HAVING recently attended the nightclub debut of an exciting local talent, we now can better appreciate what all the fuss was about last year when she abruptly quit one of the world's top music conservatories.
Last November, an article in the Sunday Sun Magazine detailed the career of a budding East Baltimore opera diva named Keyontia Hawkins (pronounced "Key-ON-ta").
Ms. Hawkins graduated from Baltimore's School for the Arts in 1992 and won a full scholarship to the prestigious Juilliard School in New York City, which she attended for two years. Although she possessed a blazing talent, her insistence on singing jazz and pop as well as the standard classical repertoire apparently displeased some of her teachers.
Many music teachers believe the differing techniques required to sing classical and pop music make conflicting demands on the voice that are potentially harmful. Such considerations eventually led to a break between Ms. Hawkins and Juilliard. In January, she enrolled in the music program at Catholic University in Washington.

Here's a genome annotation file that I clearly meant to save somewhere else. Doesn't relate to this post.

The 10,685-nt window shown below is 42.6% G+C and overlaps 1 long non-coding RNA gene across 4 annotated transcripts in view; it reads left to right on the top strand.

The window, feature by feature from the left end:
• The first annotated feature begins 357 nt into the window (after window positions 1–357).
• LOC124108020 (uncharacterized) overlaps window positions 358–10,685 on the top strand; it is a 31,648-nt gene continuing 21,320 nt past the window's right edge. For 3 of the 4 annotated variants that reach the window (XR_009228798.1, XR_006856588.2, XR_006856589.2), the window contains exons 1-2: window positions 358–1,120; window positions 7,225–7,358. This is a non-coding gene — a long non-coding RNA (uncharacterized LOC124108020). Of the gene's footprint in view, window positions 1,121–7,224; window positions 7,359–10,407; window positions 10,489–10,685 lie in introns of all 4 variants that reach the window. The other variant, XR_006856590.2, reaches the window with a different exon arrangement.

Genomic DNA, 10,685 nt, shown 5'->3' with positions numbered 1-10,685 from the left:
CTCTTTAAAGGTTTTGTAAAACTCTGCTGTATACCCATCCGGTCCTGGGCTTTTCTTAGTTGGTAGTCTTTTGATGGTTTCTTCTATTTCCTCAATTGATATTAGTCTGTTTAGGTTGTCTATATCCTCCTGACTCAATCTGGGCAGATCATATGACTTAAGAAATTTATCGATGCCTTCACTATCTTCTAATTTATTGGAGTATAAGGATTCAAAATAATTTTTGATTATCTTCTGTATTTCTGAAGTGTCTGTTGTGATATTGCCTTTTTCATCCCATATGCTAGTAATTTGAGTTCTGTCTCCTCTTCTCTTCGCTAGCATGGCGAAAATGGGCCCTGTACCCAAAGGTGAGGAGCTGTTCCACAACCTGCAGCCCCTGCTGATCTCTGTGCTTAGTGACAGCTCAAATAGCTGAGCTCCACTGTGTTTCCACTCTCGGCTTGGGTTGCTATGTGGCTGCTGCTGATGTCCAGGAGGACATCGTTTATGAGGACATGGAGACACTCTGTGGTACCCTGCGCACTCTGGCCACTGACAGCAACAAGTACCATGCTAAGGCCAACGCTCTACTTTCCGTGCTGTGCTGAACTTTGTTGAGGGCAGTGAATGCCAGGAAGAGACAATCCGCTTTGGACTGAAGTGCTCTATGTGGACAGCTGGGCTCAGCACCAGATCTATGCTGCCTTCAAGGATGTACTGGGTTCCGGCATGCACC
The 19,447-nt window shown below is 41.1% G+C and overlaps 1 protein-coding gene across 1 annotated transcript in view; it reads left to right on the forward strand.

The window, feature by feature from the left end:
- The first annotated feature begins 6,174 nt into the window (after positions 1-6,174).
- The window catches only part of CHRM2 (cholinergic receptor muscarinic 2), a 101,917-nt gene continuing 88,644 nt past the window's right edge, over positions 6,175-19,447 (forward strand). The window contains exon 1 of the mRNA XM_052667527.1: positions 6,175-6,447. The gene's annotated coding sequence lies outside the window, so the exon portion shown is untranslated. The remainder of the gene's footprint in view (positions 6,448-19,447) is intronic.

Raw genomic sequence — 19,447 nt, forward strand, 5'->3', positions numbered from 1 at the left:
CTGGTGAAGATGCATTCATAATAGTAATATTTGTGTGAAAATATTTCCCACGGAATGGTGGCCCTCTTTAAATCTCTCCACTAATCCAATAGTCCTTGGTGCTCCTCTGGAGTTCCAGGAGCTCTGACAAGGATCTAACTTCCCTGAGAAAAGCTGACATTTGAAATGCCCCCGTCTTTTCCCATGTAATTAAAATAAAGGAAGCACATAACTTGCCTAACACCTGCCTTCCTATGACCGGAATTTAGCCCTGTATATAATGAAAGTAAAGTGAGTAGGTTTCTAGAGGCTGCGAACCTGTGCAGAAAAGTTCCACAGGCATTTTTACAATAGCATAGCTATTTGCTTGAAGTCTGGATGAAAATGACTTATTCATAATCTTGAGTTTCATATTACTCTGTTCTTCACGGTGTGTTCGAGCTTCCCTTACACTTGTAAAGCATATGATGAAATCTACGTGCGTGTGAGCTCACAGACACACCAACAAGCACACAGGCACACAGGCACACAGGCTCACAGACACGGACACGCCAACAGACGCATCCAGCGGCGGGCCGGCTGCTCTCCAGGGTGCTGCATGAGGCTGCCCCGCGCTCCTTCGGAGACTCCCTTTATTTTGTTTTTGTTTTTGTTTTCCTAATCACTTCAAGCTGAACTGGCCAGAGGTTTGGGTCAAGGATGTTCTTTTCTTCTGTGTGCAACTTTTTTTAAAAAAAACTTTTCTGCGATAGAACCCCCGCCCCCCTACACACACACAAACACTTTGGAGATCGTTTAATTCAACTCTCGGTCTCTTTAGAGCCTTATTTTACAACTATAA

So naturally we were intrigued when we saw a flier announcing that Ms. Hawkins would perform with the band Ovation at Whitten's nightclub in East Baltimore last Saturday. The group plays a mixture of progressive jazz and urban contemporary pop.
At the appointed hour, Ms. Hawkins appeared resplendent in a scarlet gown and proceeded to bring the house down with her throaty jazz stylings and gospel-tinged numbers reminiscent of Anita Baker.
Having previously known her mostly from the rarefied world of grand opera, we were stunned -- and pleasantly surprised -- by her polished assurance and poise in the role of torch singer.
We left thinking that whichever Ms. Hawkins ultimately chooses as her primary metier -- classical or jazz -- fans of the other surely will have cause to regret what they are missing.